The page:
Today, I'm over at Tartan, Ink., a new blog by authors Sue-Ellen Welfonder and Karen Ranney. They invited me to answer some very different interview questions--the sort that make you think. I hope you'll zip over there and see my answers. And it's a fun blog. Leave a comment over there so I don't feel too lonely.
And because I feel guilty not posting anything here, even though I'm somewhere else at the same time, here's an excerpt from my 3rd Blackthorne, Inc. book, ROOTED IN DANGER. This snippet features Torie, the heroine, meeting Fozzie, the hero, for the first time.
In the stronger light of the kitchen, she got her first close look at the man. There was something disturbingly familiar about him. She tried to imagine what he’d look like dry, with his dripping wet tendrils of hair restored to their normal state. He stood there, waiting, his questioning brown eyes peeking from under bushy eyebrows.
Her grip on the gun tightened and she wrenched it free. “You! What’s the deal? My father’s double-teaming me now? Sends Mr. Nasty to scare me, and then you’re supposed to come to my rescue? Is that it? How dare he? How dare you?”
“I don’t know what you’re talking about. I never saw that bloke before. I told you, my car broke down. Have a heart. It’s bloody cold and wet out there. You wouldn’t want me to catch my death, would you?” One corner of his mouth turned up.
“Why should I care?” she shouted. Leftover grief, full-blown fury, or demonic possession, she couldn’t tell. But, totally out of control, she swung the gun at his head.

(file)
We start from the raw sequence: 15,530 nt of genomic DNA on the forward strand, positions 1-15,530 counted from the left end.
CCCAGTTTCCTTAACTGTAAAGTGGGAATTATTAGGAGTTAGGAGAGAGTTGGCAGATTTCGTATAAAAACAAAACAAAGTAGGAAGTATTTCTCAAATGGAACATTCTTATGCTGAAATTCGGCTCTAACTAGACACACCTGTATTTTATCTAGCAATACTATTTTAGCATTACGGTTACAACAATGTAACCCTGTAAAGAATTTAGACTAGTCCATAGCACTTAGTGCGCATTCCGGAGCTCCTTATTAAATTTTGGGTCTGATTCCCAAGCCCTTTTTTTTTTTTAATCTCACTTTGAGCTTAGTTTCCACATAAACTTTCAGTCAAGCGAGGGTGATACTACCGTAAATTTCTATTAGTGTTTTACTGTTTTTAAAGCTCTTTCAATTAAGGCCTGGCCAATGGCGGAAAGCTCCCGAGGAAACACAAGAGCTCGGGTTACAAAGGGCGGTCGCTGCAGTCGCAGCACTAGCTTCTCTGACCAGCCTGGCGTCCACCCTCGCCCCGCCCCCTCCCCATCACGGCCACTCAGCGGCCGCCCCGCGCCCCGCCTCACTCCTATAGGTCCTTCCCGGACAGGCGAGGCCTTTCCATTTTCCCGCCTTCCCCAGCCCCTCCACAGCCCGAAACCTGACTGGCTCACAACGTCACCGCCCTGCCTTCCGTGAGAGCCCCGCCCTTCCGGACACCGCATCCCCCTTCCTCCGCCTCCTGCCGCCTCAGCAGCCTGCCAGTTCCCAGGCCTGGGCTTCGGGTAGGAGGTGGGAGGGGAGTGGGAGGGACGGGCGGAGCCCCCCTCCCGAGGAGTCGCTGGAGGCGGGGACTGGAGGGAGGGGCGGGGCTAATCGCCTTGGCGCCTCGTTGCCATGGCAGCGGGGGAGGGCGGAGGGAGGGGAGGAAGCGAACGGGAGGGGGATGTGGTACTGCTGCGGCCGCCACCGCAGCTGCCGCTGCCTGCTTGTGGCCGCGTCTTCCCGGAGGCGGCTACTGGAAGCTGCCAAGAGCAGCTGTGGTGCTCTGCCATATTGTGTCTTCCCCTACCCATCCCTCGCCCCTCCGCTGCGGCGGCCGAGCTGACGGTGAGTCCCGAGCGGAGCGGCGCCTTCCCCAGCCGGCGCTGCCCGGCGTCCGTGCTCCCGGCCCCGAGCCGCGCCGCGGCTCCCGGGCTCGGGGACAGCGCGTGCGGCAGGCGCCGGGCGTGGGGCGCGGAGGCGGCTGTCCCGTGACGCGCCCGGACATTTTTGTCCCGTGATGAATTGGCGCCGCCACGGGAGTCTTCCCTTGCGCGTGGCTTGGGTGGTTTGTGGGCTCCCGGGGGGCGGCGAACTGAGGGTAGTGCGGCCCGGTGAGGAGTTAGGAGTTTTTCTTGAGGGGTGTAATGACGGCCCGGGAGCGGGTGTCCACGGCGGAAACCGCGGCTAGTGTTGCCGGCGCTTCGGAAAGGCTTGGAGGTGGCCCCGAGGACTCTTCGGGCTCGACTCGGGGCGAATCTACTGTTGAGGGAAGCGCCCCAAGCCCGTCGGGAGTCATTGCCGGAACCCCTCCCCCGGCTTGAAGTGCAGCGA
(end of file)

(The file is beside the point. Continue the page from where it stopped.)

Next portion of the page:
That book won't come out until next April, so how about a peek at Fozzie in a scene from my new release, WHERE DANGER HIDES. Here, Dalton's the hero, and Fozzie is still in 'secondary character' status I hope you can see why I thought he needed his own book.
Fozzie adjusted his jacket and made a futile attempt to tame his unruly mop of brown hair. “You heard the valet. It’s Saturday night. I, for one, intend to take his advice and have a good time. And find someone to have it with.”
Dalton grunted. He shot his cuffs and followed the flow of guests up the stairs. “We look like the damn marching penguins.”
“Ah, but elegant and well-hung penguins.”
The two men smiled at the greeters, exchanged gold-edged invitations for dinner seating assignments, then passed through the metal detectors. Engulfed by a fog of expensive perfumes, Dalton waved off a waiter offering flutes of champagne from a silver tray.
The beginnings of a headache pinched the base of his neck. He stopped and eyed his partner. “Let’s get it over with. I’ll go left, you go right.”
Fozzie snagged a canapé from a buffet table. “No worries, mate. I’ve already spotted my target for some post-party R and R.”
“Let me guess. The woman in black.”
“Not fair. Even odds at a black-and-white ball.”
Dalton scanned the crowd for Fozzie’s likely target. Red fingernails and lipstick on the women, red jackets on the wait staff spattered the room with relief from an endless sea of black and white. “The redhead, right?” Dalton motioned with his chin.
“You know my weakness.”
“Yeah, well once in a while you might try to find one with an IQ bigger than her bra size.”
Fozzie punched his arm. Dalton grimaced and sidestepped.
“Sorry, mate. Arm still sore?”
“Only when some idiot punches it.” He dodged another hit. “I’ll meet you on the west balcony in fifteen minutes.”
Fozzie wrinkled his nose. “With the smokers? Don’t you know secondhand smoke can kill you?” The twinkle in his eyes belied his dead serious expression.
Dalton rubbed his arm. “As opposed to bullets, right?”
Causes Terry Odell Supports
Pro Literacy Worldwide, The Nature Conservancy, The Adult Literacy League, The Leukemia & Lymphoma Society